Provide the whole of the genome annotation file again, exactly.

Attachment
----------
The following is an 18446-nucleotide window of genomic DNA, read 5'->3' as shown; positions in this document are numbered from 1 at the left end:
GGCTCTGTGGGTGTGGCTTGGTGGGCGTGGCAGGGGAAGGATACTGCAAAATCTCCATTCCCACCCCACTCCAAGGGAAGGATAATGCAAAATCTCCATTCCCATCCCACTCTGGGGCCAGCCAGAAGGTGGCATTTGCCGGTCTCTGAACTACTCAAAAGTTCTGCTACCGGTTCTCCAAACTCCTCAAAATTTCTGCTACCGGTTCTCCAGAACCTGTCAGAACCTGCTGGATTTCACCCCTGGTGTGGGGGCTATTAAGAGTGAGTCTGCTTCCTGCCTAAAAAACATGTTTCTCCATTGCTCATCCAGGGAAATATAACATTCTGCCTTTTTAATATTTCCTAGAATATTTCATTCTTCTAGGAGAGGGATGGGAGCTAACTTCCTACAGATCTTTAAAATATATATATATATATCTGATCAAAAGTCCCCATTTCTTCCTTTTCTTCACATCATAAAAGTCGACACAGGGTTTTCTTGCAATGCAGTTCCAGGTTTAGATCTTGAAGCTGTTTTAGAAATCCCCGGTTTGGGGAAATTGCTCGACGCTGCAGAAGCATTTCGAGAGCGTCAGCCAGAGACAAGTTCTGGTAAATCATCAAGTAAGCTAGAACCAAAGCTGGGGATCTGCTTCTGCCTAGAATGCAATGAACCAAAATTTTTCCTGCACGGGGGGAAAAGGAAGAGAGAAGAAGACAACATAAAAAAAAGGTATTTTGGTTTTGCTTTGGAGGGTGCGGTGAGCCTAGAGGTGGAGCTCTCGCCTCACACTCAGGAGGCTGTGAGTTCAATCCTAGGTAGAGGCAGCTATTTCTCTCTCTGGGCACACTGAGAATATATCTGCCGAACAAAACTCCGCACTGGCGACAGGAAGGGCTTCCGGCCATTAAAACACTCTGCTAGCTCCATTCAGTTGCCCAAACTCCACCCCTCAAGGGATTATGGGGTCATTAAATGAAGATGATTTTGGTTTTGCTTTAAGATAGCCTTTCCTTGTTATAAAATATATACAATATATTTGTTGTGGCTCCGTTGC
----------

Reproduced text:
The following is an 18446-nucleotide window of genomic DNA, read 5'->3' as shown; positions in this document are numbered from 1 at the left end:
GGCTCTGTGGGTGTGGCTTGGTGGGCGTGGCAGGGGAAGGATACTGCAAAATCTCCATTCCCACCCCACTCCAAGGGAAGGATAATGCAAAATCTCCATTCCCATCCCACTCTGGGGCCAGCCAGAAGGTGGCATTTGCCGGTCTCTGAACTACTCAAAAGTTCTGCTACCGGTTCTCCAAACTCCTCAAAATTTCTGCTACCGGTTCTCCAGAACCTGTCAGAACCTGCTGGATTTCACCCCTGGTGTGGGGGCTATTAAGAGTGAGTCTGCTTCCTGCCTAAAAAACATGTTTCTCCATTGCTCATCCAGGGAAATATAACATTCTGCCTTTTTAATATTTCCTAGAATATTTCATTCTTCTAGGAGAGGGATGGGAGCTAACTTCCTACAGATCTTTAAAATATATATATATATATCTGATCAAAAGTCCCCATTTCTTCCTTTTCTTCACATCATAAAAGTCGACACAGGGTTTTCTTGCAATGCAGTTCCAGGTTTAGATCTTGAAGCTGTTTTAGAAATCCCCGGTTTGGGGAAATTGCTCGACGCTGCAGAAGCATTTCGAGAGCGTCAGCCAGAGACAAGTTCTGGTAAATCATCAAGTAAGCTAGAACCAAAGCTGGGGATCTGCTTCTGCCTAGAATGCAATGAACCAAAATTTTTCCTGCACGGGGGGAAAAGGAAGAGAGAAGAAGACAACATAAAAAAAAGGTATTTTGGTTTTGCTTTGGAGGGTGCGGTGAGCCTAGAGGTGGAGCTCTCGCCTCACACTCAGGAGGCTGTGAGTTCAATCCTAGGTAGAGGCAGCTATTTCTCTCTCTGGGCACACTGAGAATATATCTGCCGAACAAAACTCCGCACTGGCGACAGGAAGGGCTTCCGGCCATTAAAACACTCTGCTAGCTCCATTCAGTTGCCCAAACTCCACCCCTCAAGGGATTATGGGGTCATTAAATGAAGATGATTTTGGTTTTGCTTTAAGATAGCCTTTCCTTGTTATAAAATATATACAATATATTTGTTGTGGCTCCGTTGC